In an area with enough space for volunteers to occur, sports are almost inevitable.  The majority of seedlings, whether trees or perennials, are utterly expected.  For example, the majority of Japanese Maple seedlings here take after the big maple: maroon leaves with a relatively coarse outline.  The occasional green seedling occurs, perhaps one in a thousand.  The cut leaf seedling is rarer, perhaps one in ten thousand, and doesn’t seem to have much in the way of vitality.  Which explains the price of cut leaf Japanese Maples rather neatly.

Perennials are even less likely to have sports.  We do have one at the moment though and I ought to figure out how to mark it.  I am not a fan of variegated foliage (outside hostas and pulmonarias, and the odd yucca or iris), I find it deeply suspicious.  Especially in trees.  Though I will admit the variegated Pagoda dogwood looks like it might be a nice addition.  Still, I have my suspicions.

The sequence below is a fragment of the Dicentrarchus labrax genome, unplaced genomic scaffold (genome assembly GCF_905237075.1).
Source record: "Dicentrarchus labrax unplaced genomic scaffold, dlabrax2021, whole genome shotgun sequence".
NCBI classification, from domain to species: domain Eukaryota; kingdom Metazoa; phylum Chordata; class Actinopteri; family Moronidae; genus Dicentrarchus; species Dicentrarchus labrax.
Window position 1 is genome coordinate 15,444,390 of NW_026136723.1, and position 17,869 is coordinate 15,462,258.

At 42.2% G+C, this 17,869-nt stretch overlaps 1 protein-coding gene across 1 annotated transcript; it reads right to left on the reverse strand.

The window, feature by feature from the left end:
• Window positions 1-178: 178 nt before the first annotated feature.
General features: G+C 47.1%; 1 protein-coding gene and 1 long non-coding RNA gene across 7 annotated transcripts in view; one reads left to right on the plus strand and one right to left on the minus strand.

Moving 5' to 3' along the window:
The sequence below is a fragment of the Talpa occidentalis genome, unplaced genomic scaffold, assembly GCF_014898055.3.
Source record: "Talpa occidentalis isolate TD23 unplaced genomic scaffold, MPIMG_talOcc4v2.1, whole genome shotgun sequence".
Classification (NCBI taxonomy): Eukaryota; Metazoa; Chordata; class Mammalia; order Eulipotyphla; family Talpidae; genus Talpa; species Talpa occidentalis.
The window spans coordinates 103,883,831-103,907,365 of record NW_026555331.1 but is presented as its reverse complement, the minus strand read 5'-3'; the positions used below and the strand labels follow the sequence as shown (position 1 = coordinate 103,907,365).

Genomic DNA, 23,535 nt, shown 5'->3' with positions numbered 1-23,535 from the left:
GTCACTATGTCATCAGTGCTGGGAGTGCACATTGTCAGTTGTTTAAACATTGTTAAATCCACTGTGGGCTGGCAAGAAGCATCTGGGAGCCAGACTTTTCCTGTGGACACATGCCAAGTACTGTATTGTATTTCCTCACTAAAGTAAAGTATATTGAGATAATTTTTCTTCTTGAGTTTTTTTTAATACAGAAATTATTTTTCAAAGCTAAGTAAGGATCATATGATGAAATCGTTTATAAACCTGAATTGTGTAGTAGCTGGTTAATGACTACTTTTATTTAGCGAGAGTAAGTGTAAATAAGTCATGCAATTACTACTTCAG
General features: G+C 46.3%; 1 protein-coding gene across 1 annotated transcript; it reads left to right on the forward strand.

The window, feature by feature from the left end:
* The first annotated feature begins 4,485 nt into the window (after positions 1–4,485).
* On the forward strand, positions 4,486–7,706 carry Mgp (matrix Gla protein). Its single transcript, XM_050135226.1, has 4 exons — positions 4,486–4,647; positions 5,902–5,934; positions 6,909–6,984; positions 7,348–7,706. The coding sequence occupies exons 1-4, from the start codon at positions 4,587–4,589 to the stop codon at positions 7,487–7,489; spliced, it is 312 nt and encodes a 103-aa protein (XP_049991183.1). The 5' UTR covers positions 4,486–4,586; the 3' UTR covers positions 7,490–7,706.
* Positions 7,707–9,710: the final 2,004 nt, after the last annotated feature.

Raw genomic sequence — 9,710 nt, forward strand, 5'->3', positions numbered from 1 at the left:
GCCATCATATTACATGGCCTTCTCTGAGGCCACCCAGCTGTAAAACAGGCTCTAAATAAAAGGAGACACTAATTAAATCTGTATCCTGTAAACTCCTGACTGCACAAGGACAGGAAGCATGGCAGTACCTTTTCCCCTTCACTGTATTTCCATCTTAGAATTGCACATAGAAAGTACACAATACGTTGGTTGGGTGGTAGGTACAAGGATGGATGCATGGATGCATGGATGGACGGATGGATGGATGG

Consequently, two years ago when it first showed up, I eyed the variegated heart leaved wood aster with great trepidation.  It didn’t appear last year (or I didn’t see it).  This year it is up to about five stems.  It is rather pretty, the streaking is a pleasant marled pattern of ivory on green with no deformity of the leaves.

I ought to mark its location.  The thing is we probably have a solid acre plus of wood aster (if you lumped it all together) so five stems….well the odds are rather poor.  And the location is prone to vigorous weeding/poison ivy spraying by yours truly.  But all those plants out there in the trade…for the most part, it is accident, chance, that created them. It is sort of neat to see it happen in one’s own garden.